In this article, we list the eight most important properties of the mean. The arithmetic mean of a given set of data values x_1,x_2,\ldots,x_n is denoted by the symbol \bar{x}.

- If we add a constant to the given data set, then the new mean is obtained by adding the same constant to the old mean. For example, if we have a set of values 1,2,3, and 4 whose mean is 2.5 then, if we add 8 to each of the data values the new mean is equal to 8+2.5=10.5. This can be verified as follows: \text{New Mean }=\frac{9+10+11+12}{4} = \frac{42}{4} =10.25.
- If we multiply the given data set by a fixed constant, then the new mean is obtained by multiplying the old mean by the same constant. For example, if we have a set of values 2,3,5, and 6 whose mean is 4 then, if we multiply each of the data values by 3 the new mean is equal to 3*4=12. This can be verified as follows: \text{New Mean }=\frac{6+9+15+18}{4} = \frac{48}{4} =12.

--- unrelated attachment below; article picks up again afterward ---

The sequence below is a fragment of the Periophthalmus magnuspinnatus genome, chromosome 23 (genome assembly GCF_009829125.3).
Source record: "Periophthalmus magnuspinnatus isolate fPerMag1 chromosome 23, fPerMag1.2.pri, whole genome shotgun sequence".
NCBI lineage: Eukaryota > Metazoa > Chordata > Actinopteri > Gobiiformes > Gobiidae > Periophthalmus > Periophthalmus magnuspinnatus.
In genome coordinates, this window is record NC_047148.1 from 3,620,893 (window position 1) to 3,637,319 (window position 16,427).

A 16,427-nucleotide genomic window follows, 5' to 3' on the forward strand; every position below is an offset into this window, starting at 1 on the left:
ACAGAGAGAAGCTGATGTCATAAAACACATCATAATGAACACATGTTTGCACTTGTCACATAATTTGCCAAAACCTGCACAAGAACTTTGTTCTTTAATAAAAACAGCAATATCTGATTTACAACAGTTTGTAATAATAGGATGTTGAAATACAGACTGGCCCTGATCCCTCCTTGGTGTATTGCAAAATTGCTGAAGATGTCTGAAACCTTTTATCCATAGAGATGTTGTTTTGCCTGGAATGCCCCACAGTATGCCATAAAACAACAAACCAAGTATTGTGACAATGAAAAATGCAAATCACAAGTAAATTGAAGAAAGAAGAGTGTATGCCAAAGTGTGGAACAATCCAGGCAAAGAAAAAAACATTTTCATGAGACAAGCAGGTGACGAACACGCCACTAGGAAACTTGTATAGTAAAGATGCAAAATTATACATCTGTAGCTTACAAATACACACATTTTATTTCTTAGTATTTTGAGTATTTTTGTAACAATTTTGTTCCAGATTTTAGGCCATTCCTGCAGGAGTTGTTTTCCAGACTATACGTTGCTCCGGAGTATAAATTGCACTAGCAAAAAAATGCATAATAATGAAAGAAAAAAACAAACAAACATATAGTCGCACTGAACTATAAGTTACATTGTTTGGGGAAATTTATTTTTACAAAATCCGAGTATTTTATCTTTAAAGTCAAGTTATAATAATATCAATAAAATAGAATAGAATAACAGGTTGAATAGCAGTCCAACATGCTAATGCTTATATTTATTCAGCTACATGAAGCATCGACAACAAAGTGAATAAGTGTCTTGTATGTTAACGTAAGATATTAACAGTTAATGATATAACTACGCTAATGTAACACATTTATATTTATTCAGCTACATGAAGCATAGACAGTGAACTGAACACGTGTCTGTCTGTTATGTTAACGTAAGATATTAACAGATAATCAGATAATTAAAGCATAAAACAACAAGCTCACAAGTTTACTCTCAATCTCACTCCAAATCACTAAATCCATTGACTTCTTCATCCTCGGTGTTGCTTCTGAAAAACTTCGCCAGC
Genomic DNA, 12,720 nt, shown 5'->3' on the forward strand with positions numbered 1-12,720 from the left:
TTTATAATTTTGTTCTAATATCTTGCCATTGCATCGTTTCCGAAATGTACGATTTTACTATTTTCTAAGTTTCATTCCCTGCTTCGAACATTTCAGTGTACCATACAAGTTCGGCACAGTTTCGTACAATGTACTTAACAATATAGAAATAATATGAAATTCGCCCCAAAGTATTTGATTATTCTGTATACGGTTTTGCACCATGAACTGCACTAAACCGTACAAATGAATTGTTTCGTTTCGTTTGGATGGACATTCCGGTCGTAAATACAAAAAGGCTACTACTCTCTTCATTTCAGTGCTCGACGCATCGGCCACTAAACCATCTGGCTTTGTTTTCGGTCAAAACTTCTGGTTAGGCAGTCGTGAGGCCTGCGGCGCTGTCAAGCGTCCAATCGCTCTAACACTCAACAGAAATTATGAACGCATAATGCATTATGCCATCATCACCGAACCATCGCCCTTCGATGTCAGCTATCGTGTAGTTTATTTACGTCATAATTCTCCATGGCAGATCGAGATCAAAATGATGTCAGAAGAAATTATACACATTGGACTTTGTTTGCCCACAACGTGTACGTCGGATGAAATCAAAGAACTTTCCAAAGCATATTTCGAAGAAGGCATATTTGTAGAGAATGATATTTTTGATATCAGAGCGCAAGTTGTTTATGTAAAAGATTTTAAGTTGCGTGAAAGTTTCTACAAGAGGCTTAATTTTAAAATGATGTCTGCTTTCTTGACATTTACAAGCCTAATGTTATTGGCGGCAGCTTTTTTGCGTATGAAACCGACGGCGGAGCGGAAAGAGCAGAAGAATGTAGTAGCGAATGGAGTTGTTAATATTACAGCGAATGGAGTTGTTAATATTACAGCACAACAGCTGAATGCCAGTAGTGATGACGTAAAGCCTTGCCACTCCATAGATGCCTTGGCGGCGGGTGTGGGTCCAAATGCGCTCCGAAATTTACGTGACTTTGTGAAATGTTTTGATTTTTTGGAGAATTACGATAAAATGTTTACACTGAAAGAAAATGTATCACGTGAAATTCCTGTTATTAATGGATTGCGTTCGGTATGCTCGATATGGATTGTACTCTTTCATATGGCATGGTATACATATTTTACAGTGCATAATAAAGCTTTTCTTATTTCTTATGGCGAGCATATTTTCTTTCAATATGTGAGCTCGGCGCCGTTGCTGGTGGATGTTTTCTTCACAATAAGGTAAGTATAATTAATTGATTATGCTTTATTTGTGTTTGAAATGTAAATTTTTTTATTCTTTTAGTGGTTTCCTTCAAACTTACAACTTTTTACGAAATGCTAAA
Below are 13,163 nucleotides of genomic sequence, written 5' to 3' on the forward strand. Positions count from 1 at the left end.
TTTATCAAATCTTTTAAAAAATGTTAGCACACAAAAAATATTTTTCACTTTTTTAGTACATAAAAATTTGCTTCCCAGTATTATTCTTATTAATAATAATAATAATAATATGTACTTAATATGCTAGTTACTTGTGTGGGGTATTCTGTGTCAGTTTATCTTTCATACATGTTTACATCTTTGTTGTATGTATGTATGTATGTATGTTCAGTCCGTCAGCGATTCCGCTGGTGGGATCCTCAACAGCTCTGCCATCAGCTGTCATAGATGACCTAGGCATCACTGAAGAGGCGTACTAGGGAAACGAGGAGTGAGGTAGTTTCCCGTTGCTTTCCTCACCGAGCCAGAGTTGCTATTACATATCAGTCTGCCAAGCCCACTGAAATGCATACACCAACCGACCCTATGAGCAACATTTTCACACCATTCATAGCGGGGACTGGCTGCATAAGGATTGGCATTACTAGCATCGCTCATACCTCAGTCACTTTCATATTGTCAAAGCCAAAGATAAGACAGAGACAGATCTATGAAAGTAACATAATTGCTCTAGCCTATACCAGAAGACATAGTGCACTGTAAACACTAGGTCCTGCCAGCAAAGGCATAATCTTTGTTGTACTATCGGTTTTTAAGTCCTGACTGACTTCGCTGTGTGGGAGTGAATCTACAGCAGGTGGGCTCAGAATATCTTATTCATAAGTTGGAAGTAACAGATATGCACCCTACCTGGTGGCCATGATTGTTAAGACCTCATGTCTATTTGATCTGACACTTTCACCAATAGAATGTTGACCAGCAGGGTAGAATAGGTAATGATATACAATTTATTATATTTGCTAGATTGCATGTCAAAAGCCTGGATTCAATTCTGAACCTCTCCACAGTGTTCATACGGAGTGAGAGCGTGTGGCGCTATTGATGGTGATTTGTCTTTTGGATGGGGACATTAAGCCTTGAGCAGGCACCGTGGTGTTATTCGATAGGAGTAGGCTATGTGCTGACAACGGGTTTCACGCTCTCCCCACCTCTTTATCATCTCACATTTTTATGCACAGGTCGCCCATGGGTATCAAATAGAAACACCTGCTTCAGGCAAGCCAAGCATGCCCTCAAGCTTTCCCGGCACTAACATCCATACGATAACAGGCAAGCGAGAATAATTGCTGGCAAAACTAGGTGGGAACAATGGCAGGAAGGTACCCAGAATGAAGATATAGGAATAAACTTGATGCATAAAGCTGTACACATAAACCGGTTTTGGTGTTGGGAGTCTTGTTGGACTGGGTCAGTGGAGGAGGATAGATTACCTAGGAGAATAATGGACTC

- The sum of deviations of the items from the arithmetic mean is always zero. This means that given set of data values x_1,x_2,\ldots,x_n we have that: \sum_{i=0}^{n}(x_i-\bar{x})=0.
- The mean is affected by the value of every item in the series.
- It is reliable in the sense that it does not vary too much when repeated samples are taken from one and the same population.
- Since the mean depends on each and every value of the series, it is greatly impacted by the presence of outliers. The outliers are extreme values which can make the mean either extremely large or extremely small.
- The sum of squared deviations of the items from arithmetic mean is minimum, that is, less than sum of squares of deviations from any other value. This means that for any value ‘A’ we have that: \sum_{i=0}^{n}(x_i-\bar{x})^2\leq \sum_{i=0}^{n}(x_i-A)^2 . This is a very important property in regression analysis.
- If we have two groups of sizes n_1\text{ and }n_2 and means \bar{x}_1\text{ and }\bar{x}_2 then, we can calculate the combined mean/grand mean using the formula, \bar{x}=\frac{n_1\bar{x}_1+n_2\bar{x}_2}{n_1+n_2}.